OPM Disability Retirement: The Recognition of Time

Time is a factor in all of our lives; we are conditioned to it; we respond to the constraints, and procrastinate because of its allowance.  Both time and timing may be factors in preparing, formulating and filing for Federal Disability Retirement benefits, whether under FERS or CSRS, through the U.S. Office of Personnel Management.

For the Federal or Postal worker who is contemplating filing for Federal Disability Retirement benefits, the fact that it is the “end of the year” should not be the motivating factor, nor that in a week or so it will be the “beginning of a New Year”.  Rather, the issue of time and timing should be governed by the extent and severity of one’s medical condition, and its impact upon one’s inability to perform the essential elements of one’s job.

As recognition and utilization of time is always an indicator of proper planning, so it is with the Federal and Postal Worker who must prepare, formulate and file for Federal Disability Retirement benefits.


Robert R. McGill, Esquire

Federal Employee Medical Retirement: The Last-Minute Application

If one fails to file for Federal Disability Retirement benefits from the U.S. Office of Personnel Management (i.e., the Statute of Limitations for all Federal and Postal employees in filing a Federal Disability Retirement application, whether under FERS or CSRS, is 1-year from the time of separation from Federal Service) within the time prescribed, then one cannot make any legal arguments or supplement one’s case — precisely because the Federal or Postal (former) employee has failed to meet the minimum statutory deadline.

However, once filed, the case can be supplemented and “added to”; additional evidentiary documentation may be submitted; but amendment to the Federal Disability Retirement application will be severely limited, because you cannot withdraw the application in order to change it — if the withdrawal is effectuated after the 1-year Statute of Limitations passes.  This is because the Federal or Postal Disability Retirement applicant is restricted by the rules governing SF 3112A, where one cannot “add to” the list of diagnosed medical conditions once it is received by OPM (although there are ways to characterize such identified conditions to somewhat circumvent the restrictions).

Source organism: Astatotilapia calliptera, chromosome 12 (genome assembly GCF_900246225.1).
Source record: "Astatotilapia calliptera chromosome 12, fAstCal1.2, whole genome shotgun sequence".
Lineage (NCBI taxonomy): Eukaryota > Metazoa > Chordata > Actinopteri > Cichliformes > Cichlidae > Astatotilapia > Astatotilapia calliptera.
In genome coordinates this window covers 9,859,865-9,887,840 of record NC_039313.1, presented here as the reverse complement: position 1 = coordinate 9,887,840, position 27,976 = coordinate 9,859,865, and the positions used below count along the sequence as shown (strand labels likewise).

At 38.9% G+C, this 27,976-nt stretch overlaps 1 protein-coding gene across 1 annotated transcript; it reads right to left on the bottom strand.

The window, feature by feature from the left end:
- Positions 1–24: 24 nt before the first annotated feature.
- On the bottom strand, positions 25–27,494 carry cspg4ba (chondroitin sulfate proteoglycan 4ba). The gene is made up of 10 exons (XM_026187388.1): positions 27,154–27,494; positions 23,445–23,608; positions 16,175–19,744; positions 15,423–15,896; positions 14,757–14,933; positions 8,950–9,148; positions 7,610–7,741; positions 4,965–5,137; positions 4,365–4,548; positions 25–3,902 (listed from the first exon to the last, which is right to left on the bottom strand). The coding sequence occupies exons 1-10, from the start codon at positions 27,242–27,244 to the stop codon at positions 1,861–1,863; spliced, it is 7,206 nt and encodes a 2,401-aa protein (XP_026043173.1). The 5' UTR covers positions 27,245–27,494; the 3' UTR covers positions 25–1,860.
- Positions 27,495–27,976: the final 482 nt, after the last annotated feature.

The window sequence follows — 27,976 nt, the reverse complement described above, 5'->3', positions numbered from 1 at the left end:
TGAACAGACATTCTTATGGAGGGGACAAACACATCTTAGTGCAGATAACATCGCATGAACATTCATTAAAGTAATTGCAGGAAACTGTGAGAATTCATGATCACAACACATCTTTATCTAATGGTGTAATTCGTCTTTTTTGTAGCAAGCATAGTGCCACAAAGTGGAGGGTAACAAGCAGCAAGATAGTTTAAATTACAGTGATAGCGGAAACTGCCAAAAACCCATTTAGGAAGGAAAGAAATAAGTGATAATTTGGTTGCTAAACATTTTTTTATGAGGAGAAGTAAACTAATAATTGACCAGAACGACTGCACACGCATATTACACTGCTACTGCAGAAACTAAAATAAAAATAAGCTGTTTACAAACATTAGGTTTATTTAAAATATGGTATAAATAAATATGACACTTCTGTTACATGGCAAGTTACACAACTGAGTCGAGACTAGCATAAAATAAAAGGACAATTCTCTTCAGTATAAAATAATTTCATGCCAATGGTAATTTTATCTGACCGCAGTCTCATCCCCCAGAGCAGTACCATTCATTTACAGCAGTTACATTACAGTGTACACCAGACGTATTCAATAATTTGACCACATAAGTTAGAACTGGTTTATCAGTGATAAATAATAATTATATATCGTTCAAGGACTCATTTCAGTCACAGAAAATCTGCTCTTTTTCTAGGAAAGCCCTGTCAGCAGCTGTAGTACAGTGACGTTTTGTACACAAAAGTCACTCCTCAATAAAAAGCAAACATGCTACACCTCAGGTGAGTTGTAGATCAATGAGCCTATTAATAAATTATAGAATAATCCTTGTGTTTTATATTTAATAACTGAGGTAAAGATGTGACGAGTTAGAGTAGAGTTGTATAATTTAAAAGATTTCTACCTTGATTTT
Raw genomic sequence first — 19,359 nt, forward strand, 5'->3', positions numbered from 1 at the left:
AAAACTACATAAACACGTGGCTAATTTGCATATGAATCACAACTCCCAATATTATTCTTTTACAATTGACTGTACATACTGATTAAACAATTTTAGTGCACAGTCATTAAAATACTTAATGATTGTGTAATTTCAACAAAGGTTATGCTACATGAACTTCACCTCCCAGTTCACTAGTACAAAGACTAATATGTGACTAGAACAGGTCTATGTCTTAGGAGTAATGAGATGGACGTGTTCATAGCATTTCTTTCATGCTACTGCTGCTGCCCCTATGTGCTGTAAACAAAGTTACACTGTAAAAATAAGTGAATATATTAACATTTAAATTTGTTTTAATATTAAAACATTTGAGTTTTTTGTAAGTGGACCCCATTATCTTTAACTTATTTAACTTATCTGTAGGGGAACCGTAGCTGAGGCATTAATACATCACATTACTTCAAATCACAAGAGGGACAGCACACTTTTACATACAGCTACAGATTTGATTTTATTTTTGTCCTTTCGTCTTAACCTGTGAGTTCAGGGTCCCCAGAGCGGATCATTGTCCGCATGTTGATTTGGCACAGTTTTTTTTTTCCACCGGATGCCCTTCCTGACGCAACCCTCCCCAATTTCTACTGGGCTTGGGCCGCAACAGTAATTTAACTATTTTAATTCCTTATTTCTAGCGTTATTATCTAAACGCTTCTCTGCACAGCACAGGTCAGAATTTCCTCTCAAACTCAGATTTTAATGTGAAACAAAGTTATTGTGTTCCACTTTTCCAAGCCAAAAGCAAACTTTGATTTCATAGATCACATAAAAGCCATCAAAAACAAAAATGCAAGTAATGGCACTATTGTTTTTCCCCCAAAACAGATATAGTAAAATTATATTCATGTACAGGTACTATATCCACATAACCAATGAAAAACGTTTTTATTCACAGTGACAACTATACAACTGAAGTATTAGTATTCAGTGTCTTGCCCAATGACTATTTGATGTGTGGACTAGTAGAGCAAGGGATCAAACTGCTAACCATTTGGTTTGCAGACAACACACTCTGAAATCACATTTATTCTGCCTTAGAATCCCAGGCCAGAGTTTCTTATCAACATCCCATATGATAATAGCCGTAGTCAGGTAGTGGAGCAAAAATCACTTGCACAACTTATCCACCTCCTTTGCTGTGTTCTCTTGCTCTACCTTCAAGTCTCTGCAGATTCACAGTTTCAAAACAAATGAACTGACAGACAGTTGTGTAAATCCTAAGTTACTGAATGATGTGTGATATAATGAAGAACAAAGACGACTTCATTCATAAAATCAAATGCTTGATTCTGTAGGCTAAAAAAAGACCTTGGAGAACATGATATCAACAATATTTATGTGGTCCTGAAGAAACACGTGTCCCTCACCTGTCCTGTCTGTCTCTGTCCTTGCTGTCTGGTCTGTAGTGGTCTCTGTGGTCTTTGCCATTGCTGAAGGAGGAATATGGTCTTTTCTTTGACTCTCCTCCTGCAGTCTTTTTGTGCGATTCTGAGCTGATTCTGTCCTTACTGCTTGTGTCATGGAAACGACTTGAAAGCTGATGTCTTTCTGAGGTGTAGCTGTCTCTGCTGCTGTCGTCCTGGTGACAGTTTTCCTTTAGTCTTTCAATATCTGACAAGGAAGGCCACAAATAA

Sometimes, because of the medical condition itself, or for unforeseen circumstances which are beyond the physical, emotional or cognitive control of the potential applicant for Federal Disability Retirement, such procrastination is simply a fact which must be dealt with.  Whether the day before the 1-year cut-off, or 10 months before, once filed, at least the Federal or Postal employee will have the opportunity to make legal arguments, and for the most part, the ability to supplement his or her case.

It is only if it is NOT filed on a timely basis, that such additional activity will then be precluded.  Thus, the obvious rule:  File before the deadline.


Robert R. McGill, Esquire

OPM Disability Retirement: The 1-Year Rule

Periodically, I remind everyone of the various “1-year” rules which govern Federal Disability Retirement issues under FERS & CSRS.  Since there are multiple applications of the 1-year rule, there is often a confusion which is still prevalent and ongoing.  Thus, here are some clarifications:  You must file for Federal Disability Retirement benefits under FERS or CSRS either while in the employment of a Federal Agency or the U.S. Postal Service, or within 1-year of being separated from Federal Service